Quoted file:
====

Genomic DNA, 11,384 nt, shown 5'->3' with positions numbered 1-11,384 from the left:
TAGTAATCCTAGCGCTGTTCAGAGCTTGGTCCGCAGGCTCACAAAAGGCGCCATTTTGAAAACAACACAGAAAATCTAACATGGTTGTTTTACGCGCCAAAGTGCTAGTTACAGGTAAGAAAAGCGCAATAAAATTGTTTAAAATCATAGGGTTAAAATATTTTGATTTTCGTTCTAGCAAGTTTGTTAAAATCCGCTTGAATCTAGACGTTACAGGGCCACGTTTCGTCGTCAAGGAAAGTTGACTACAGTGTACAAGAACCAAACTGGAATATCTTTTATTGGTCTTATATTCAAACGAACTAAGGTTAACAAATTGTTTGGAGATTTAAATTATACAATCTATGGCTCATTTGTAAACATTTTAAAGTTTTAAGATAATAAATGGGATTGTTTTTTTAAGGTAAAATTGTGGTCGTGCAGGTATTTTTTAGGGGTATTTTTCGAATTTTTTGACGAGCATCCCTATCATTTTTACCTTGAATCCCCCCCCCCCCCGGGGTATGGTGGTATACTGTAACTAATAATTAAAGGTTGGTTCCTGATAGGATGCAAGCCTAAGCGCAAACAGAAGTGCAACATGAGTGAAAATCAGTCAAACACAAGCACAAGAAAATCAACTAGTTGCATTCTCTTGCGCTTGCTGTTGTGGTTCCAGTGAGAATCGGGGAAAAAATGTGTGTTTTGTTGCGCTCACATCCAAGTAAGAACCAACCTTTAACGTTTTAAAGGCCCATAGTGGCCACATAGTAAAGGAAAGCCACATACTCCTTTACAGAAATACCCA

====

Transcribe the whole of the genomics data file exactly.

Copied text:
Genomic DNA, 11,384 nt, shown 5'->3' with positions numbered 1-11,384 from the left:
TAGTAATCCTAGCGCTGTTCAGAGCTTGGTCCGCAGGCTCACAAAAGGCGCCATTTTGAAAACAACACAGAAAATCTAACATGGTTGTTTTACGCGCCAAAGTGCTAGTTACAGGTAAGAAAAGCGCAATAAAATTGTTTAAAATCATAGGGTTAAAATATTTTGATTTTCGTTCTAGCAAGTTTGTTAAAATCCGCTTGAATCTAGACGTTACAGGGCCACGTTTCGTCGTCAAGGAAAGTTGACTACAGTGTACAAGAACCAAACTGGAATATCTTTTATTGGTCTTATATTCAAACGAACTAAGGTTAACAAATTGTTTGGAGATTTAAATTATACAATCTATGGCTCATTTGTAAACATTTTAAAGTTTTAAGATAATAAATGGGATTGTTTTTTTAAGGTAAAATTGTGGTCGTGCAGGTATTTTTTAGGGGTATTTTTCGAATTTTTTGACGAGCATCCCTATCATTTTTACCTTGAATCCCCCCCCCCCCCGGGGTATGGTGGTATACTGTAACTAATAATTAAAGGTTGGTTCCTGATAGGATGCAAGCCTAAGCGCAAACAGAAGTGCAACATGAGTGAAAATCAGTCAAACACAAGCACAAGAAAATCAACTAGTTGCATTCTCTTGCGCTTGCTGTTGTGGTTCCAGTGAGAATCGGGGAAAAAATGTGTGTTTTGTTGCGCTCACATCCAAGTAAGAACCAACCTTTAACGTTTTAAAGGCCCATAGTGGCCACATAGTAAAGGAAAGCCACATACTCCTTTACAGAAATACCCA